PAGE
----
posted on Sep, 10 2011 @ 01:32 AM
Hi Timidgal, this thread got me to wondering about the way sound waves and other forms of vibration are propagated through saturated ground vs.
"regular ground". I noticed ever since the hurricane my house is shaking and rattling and rumbling more when heavy trucks go by on a road that runs
a little ways beyond the woods behind my house. Normally we don't get that much road noise this time of year and get more of it in winter when the
trees are bare. But it's been really noticeable since all this rain came. I tried a google search to see if saturated ground conducts vibration
stronger than unsaturated ground does but I only found very technical research documents that were beyond my ability to decipher. There was too much
calculus or some other kind of math I haven't had to wrestle with in 25 years and even though I can sometimes at least wade through technical jargon
fairly well, that wasn't the case for me this time. But I hope in mentioning it, someone who is better educated can chime in. It may be that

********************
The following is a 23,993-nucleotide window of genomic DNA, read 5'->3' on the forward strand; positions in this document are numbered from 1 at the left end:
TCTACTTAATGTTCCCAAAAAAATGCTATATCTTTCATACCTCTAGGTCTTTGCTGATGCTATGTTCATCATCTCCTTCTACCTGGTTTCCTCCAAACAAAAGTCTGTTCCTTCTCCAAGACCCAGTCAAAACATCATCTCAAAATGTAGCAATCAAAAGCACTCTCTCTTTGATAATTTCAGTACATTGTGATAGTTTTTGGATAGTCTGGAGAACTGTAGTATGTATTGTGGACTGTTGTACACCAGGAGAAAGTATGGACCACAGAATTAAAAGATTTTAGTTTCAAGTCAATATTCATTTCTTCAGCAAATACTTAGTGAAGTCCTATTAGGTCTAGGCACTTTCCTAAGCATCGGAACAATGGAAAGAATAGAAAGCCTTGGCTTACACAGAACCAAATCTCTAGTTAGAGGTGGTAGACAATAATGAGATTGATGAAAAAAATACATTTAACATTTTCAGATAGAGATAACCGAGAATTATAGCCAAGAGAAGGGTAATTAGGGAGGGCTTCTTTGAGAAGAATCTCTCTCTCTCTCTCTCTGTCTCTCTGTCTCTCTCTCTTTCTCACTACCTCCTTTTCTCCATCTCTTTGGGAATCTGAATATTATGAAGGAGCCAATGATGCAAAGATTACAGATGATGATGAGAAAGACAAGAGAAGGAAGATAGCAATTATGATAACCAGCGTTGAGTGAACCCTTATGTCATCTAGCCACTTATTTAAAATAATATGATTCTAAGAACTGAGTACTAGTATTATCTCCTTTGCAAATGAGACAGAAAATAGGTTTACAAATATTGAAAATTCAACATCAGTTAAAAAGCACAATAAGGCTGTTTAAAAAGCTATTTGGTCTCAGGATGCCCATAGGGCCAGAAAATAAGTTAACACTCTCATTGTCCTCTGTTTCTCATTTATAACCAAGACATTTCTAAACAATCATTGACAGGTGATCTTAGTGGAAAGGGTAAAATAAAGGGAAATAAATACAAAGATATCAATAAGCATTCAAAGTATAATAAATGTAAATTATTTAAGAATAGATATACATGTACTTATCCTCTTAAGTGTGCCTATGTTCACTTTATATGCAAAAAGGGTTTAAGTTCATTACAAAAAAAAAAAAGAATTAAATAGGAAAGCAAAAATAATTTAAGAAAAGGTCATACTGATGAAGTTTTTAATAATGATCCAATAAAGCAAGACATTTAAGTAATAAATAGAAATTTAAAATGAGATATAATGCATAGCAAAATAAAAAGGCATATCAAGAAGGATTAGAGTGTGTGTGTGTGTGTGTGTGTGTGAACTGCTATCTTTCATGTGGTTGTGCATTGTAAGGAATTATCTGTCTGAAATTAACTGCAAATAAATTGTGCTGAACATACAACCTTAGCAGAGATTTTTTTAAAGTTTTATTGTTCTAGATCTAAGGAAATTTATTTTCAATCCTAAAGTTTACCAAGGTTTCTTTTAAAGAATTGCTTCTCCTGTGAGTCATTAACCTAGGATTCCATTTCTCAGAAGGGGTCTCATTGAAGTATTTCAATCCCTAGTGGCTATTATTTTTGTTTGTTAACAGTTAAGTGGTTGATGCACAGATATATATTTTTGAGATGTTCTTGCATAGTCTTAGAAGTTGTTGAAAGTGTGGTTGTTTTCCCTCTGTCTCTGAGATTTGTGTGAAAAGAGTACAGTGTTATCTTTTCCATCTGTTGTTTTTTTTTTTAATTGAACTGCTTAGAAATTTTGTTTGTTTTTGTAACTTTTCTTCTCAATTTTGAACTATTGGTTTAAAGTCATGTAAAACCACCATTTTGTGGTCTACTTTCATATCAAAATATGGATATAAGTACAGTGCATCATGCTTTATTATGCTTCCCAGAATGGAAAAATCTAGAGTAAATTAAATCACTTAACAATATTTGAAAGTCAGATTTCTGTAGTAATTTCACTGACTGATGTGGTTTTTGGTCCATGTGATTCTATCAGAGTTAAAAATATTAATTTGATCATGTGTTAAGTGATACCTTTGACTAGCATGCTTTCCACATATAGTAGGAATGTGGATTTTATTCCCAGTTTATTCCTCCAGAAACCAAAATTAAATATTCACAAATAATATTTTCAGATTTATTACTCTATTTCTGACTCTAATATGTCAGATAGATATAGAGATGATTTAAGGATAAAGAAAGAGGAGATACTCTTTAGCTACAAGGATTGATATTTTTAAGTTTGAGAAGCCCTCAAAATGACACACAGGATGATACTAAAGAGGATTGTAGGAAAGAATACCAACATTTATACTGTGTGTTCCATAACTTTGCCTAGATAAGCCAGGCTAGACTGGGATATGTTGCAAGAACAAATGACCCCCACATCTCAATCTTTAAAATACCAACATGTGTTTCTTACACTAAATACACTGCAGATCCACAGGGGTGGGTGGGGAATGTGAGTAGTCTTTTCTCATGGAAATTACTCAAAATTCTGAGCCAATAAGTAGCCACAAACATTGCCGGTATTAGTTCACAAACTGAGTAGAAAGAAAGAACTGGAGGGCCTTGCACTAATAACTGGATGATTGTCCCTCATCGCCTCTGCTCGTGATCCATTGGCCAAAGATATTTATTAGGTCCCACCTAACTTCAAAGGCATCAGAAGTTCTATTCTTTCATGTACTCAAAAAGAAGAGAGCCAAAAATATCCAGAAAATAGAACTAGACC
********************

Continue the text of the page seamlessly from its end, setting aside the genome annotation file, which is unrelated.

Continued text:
somehow with all the rain, you are in an area that can feel the jolt from the normal aftershocks of the Virginia quake. From what I can gather from
the articles I read, the VA quake is acting "normal" and settling down. The aftershocks are supposed to be like this for a once off sizable quake.
My backyard has sunken down in the past year. I don't think it's a sinkhole, though I have seen one very close to my backyard once and had a fist
sized one appear in the yard (and then disappear). This is just an acceleration of continuing normal events in my yard due to how the developers
designed the landscaping to handle drainage in our neighborhood. It's due to heavy snows last winter and hard rains now. At some point we will have
to carefully re grade the back and side yards.